No matter how you use it, a fisheye can produce some incredible unique representations of your subject matter. And since it’s no longer price prohibitive for anyone to own a fisheye, the world of possibilities suddenly gets a whole lot bigger with a lens like this.
Whether you’re shooting huge, immersive landscapes, crowded street scenes, sky scenes or if you’re looking or a lens that will go beyond and give you something that none of your other lenses can give you, this makes an ideal choice. Especially for the price.
The 7 Artisans 7.5mm f/2.8 also makes an excellent lens for night photography and shooting stars and aurora. In fact, this could easily end up being your go-to astrophotography lens.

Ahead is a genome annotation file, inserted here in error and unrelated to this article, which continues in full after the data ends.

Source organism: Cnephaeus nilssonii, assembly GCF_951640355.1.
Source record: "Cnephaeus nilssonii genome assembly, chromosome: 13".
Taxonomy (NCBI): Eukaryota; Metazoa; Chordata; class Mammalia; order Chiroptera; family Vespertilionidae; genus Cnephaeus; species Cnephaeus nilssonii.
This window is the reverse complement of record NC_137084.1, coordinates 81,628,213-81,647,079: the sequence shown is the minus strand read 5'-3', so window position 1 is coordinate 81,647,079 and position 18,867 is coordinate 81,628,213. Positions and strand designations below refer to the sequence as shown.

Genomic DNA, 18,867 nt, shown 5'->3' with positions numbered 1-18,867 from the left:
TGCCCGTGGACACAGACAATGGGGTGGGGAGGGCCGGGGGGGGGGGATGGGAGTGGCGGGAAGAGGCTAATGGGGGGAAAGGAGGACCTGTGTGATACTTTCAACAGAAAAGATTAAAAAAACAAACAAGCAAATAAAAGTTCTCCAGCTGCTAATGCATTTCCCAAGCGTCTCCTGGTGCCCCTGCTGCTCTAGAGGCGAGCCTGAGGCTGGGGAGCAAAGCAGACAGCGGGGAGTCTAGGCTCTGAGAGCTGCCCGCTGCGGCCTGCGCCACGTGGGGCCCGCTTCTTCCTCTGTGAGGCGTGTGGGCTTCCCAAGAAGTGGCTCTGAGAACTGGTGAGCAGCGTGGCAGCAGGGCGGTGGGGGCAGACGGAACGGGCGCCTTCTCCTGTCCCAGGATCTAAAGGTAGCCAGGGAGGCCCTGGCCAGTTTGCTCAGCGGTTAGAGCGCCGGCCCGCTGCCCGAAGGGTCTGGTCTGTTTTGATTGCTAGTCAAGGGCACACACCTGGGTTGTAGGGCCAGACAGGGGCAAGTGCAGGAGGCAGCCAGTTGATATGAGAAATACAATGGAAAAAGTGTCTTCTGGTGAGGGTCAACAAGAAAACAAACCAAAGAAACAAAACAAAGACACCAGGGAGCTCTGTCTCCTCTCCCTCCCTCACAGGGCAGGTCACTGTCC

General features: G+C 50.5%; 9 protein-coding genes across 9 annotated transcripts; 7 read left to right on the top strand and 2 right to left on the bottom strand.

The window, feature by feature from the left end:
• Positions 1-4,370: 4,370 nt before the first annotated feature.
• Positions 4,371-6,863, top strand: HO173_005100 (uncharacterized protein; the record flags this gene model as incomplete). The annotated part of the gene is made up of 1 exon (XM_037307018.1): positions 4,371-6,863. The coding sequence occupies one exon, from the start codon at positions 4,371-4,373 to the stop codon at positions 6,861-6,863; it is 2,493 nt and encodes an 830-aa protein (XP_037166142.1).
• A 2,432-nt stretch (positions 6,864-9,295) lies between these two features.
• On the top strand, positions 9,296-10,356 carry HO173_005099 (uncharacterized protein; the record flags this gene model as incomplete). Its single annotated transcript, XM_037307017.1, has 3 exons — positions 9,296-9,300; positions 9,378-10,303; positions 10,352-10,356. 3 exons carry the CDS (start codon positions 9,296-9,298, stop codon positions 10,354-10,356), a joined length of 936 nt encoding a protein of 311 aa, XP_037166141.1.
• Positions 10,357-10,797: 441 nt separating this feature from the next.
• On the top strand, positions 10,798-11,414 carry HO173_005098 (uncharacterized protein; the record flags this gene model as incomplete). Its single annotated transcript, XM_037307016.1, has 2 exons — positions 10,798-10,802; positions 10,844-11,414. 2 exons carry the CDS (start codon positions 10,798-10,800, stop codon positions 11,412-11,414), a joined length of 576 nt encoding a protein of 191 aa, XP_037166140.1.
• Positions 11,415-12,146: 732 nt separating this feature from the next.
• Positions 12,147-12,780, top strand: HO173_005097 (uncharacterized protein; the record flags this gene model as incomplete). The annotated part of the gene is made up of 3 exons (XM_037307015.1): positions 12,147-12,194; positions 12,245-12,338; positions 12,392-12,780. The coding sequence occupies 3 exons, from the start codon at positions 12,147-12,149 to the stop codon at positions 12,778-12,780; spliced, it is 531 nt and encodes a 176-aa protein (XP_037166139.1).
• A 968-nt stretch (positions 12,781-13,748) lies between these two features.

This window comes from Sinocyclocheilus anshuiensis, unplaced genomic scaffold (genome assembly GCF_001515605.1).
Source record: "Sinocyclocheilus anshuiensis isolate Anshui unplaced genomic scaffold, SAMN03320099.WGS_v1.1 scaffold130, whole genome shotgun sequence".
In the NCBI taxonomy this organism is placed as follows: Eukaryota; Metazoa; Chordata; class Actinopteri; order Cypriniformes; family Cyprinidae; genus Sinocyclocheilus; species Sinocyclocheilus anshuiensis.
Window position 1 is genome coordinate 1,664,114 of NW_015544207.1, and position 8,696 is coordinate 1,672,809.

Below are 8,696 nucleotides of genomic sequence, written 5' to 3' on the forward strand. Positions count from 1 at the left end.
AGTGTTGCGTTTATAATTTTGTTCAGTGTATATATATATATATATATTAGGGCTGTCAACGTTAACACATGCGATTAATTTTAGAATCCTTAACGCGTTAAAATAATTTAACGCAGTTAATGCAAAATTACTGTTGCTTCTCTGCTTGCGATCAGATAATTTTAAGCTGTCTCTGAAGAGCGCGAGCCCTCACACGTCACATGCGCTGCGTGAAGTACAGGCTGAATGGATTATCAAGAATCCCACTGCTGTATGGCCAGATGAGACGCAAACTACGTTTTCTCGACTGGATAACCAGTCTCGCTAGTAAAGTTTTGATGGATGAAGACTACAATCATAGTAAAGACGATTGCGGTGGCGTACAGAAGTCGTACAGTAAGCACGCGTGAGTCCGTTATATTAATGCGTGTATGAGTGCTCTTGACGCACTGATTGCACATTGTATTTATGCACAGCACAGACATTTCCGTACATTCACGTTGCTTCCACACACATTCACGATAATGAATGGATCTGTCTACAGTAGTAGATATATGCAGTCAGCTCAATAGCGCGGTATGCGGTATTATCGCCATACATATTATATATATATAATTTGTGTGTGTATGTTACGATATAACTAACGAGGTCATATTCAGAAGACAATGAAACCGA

Quality and Performance
Like the other two lenses mentioned in this review, the 7 Artisans 7.5mm f/2.8 is built like a little tiny tank. It’s actually pretty small, but with its all-metal housing and construction of 11 glass elements in 10 groups, it feels very solid in your hands.
And, like the other two, it has a nice, tight focusing barrel and a de-clicked aperture ring, which again, makes it quite useful for capturing a very cinematic feel if you’re using it as a filmmaking lens.
Other than that, it’s pretty straightforward. It’s sharp, it has wonderful color clarity, and since it has that ultra-wide characteristic of a very a narrow range of focus from close to infinity, (the entire range is only 1/4 turn on the barrel) it’s very easy to focus.
With a price of only $139, this becomes a serious contender in the “what lens should I get next to inspire my creativity” category.
As I stated above, all three of these are very good lenses that offer great image quality, very low distortion, classic styling and lots of creative versatility for shooters who are on a tight budget. You could easily get a couple of these lenses, or all three, for the price of a name brand lens.